In a budget workshop with the Board of Education last week, Superintendent Gary Richards presented his proposed budget, which calls for a 4.66 percent increase in spending over the current year.
The proposed spending increase, according to Board of Education Chairman Bruce Likly, far exceeds the 1.75 percent increase targeted by the Board of Finance. However, it is down from the original budget that Richards presented back in December, which called for 5.42 percent increase.
“We are of course very mindful that as it stands now, the budget exceeds the guidance offered by the Board of Finance,” Likly says. “But it’s important to note that we are far from finished with our deliberations."
A number of factors are driving the proposed spending increase, he said. Among them is the fact that special education obligations are expected to increase by 9.65 percent next year.
“These include providing services for students’ with complex learning and functional needs; additional supports as mandated per Individualized Educational Programs and increase in contracted specialized services,” says Likly. “While mediations and outplacements have shown an increase, the overwhelming majority of students with special needs are educated in district with their typical peers.”
In addition to special education obligations, Likly says the district’s contractual obligations will rise by 2.3 percent. These include, for example, staff salaries and benefits, fuel costs, bus/transportation costs, and legal fees.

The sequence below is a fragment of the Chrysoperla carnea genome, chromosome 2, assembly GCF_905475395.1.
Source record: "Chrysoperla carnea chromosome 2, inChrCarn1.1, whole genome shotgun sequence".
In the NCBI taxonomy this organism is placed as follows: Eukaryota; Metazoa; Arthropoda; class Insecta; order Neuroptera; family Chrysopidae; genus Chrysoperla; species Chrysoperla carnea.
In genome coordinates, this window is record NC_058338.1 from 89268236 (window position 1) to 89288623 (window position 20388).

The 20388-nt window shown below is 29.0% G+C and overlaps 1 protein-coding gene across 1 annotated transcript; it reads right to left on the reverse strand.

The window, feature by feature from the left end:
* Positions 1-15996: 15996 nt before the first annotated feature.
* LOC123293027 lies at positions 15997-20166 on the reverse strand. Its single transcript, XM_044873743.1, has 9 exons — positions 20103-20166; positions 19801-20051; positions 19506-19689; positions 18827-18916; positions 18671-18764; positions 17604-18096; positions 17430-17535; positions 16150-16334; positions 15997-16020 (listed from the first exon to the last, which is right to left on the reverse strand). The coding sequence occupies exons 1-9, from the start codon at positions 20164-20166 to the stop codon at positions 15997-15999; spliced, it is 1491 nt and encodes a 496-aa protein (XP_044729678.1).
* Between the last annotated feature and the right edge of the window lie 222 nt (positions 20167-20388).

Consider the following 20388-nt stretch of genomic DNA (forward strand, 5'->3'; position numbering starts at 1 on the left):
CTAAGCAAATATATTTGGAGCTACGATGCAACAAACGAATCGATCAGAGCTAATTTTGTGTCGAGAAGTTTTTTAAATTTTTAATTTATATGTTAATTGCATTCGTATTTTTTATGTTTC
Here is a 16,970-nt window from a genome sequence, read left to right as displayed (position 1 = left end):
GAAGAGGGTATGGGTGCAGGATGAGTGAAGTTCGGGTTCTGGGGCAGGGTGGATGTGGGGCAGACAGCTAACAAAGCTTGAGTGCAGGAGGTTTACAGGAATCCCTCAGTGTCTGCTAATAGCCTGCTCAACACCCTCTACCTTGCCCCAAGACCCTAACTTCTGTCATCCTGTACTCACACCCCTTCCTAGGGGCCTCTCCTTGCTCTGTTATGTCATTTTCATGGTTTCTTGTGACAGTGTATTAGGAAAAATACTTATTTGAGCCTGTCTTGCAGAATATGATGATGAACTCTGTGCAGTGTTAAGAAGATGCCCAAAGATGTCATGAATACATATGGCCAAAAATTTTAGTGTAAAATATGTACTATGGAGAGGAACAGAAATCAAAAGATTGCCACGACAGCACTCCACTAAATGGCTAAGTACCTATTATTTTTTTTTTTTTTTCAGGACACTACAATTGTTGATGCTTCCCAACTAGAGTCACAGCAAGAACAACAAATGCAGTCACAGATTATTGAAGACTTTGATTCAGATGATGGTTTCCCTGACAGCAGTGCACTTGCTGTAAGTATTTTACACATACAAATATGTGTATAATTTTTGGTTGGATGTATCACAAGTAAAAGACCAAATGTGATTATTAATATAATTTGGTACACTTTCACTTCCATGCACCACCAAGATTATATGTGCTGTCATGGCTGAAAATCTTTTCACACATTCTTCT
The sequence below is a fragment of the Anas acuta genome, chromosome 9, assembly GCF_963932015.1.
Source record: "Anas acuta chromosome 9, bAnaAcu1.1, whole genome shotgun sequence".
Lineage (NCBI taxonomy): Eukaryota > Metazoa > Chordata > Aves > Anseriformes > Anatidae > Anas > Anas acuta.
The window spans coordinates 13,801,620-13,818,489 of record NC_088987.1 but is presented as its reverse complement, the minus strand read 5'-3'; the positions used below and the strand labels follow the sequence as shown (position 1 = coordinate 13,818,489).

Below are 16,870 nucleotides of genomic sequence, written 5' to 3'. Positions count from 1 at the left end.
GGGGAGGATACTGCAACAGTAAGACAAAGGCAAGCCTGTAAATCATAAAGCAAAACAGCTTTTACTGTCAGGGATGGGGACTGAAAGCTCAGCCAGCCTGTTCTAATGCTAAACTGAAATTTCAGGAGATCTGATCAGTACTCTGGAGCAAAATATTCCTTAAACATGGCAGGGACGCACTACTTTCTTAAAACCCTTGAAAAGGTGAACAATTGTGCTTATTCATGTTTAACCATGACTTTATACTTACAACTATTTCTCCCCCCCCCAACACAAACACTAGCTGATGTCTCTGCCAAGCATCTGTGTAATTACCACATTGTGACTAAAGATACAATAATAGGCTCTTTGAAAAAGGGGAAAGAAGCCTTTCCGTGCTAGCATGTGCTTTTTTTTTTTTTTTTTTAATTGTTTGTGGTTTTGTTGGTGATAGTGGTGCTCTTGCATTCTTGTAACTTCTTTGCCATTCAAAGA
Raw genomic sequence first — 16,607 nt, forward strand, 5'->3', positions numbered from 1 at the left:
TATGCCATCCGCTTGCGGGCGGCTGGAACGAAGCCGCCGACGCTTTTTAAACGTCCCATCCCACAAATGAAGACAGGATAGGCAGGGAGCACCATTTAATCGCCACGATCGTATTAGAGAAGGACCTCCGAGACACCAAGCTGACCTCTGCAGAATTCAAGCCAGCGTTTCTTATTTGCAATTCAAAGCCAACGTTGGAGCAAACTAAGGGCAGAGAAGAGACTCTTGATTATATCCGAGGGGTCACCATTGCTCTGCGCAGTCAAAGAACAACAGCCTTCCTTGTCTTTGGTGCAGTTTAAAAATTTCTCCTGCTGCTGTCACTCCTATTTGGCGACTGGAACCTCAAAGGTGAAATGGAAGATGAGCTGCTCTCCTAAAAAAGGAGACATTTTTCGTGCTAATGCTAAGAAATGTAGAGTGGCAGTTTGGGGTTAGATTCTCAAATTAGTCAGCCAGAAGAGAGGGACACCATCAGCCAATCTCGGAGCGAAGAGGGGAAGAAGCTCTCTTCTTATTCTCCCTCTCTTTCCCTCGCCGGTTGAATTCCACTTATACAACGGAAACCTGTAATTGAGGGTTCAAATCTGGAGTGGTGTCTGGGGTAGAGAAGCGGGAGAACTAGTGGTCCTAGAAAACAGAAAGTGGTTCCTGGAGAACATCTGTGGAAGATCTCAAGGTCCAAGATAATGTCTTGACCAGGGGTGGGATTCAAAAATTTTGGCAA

Aside from obligations, Likly says the draft budget includes some “positive very expenditures that will move the district forward.” For example, the budget reflects staffing adjustments to meet the board’s recommendations for class size averages of 18 to 20 students in grades K-1, and 20 to 22 students in all other grades.
Likly says the budget also allows for the continued investment in technology, including the purchase of iPad and Chromebooks carts, and a foreign language lab at the high school.
There’s also a proposed $332,000 allotment for school security improvements recommended by the district’s Security Task Force, says Likly. The recommendations range from an additional school resource officer, to increased mental health staffing.
“We are hopeful that we can share some of these costs with the town, but as of now the costs are included in our operating budget,” he says.
The draft budget, Likly says, does not include revenue generated from student participation fees, which were implemented this current school year. The one-time fees, paid by students participating in extracurricular clubs and athletics, are expected to generate $176,000 in revenue for the district this year, he said.
Richards will present his proposed budget during a public town hearing next Thursday, Jan. 23, at 7 p.m. in the Middlebrook School auditorium.
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